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November 11, 1905


JAMA. 1905;XLV(20):1468-1476. doi:10.1001/jama.1905.52510200014001c

REVIEW OF LITERATURE.  The symptom-complex of typhoid fever seems to have been recognized by the earliest observers; not, however, under its present name, but by a number of different ones, derived from various characteristics of the disease, viz., from the character of the fever and its duration, from the predominance of nervous or intestinal symptoms, from septic manifestations, from its resemblance to other fevers, from its mode of prevalence, and from its supposed origin.Hippocrates'1 description of a fever observed by him would form an excellent clinical picture of what we now term typhoid fever.From Spigelius, in the seventeenth century, to the present time, various writers have described a disease which, clinically and pathologically, resembled typhoid fever.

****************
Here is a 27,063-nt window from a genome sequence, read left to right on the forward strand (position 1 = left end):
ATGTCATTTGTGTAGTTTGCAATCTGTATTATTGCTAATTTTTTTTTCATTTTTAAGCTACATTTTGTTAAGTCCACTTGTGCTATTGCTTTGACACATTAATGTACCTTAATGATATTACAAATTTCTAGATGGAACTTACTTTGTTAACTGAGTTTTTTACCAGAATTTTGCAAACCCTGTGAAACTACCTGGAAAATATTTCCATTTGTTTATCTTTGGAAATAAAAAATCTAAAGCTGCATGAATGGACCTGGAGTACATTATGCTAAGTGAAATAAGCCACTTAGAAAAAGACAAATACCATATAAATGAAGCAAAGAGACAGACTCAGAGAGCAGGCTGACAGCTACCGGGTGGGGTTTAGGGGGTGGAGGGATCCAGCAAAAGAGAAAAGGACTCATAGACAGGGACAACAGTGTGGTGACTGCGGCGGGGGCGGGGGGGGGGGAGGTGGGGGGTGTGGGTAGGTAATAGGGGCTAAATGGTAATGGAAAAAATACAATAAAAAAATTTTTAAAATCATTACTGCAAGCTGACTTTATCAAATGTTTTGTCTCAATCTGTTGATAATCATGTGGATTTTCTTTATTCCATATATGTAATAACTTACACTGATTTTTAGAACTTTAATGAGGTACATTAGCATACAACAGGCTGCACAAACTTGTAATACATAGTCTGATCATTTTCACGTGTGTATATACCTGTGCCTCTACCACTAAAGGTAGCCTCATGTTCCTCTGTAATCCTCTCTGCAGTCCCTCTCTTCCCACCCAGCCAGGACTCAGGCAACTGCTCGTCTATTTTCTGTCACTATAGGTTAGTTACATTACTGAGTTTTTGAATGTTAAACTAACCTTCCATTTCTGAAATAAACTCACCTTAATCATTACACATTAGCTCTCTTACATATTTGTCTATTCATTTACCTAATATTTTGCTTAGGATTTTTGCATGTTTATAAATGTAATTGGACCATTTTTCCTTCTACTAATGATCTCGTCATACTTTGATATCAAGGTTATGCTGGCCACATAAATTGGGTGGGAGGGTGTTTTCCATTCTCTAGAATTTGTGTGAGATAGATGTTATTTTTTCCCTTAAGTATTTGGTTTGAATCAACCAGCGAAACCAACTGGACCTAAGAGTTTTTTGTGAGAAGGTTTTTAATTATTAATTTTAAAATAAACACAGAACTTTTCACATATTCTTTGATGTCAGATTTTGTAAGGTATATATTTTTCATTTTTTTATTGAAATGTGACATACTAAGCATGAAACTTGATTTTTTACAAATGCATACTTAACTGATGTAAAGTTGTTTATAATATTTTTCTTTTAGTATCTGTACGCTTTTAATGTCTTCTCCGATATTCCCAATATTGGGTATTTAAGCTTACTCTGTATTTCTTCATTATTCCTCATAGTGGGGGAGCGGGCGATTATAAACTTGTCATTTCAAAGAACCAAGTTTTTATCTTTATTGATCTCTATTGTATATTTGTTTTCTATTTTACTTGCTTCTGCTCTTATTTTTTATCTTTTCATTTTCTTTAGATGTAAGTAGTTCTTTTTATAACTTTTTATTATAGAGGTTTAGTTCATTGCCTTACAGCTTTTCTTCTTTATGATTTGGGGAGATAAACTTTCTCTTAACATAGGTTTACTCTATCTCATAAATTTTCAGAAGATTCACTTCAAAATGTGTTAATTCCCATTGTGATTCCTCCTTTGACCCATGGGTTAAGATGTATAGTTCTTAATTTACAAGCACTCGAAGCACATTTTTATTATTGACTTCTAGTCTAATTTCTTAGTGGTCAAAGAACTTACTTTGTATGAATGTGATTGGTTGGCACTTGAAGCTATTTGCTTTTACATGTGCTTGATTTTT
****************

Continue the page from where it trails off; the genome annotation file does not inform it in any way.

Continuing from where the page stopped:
FREQUENCY OF TYPHOID IN CHILDREN.  The occurrence of typhoid in children appears to have been an early observation. It seems quite impractical, however, to arrive at any accurate estimate of its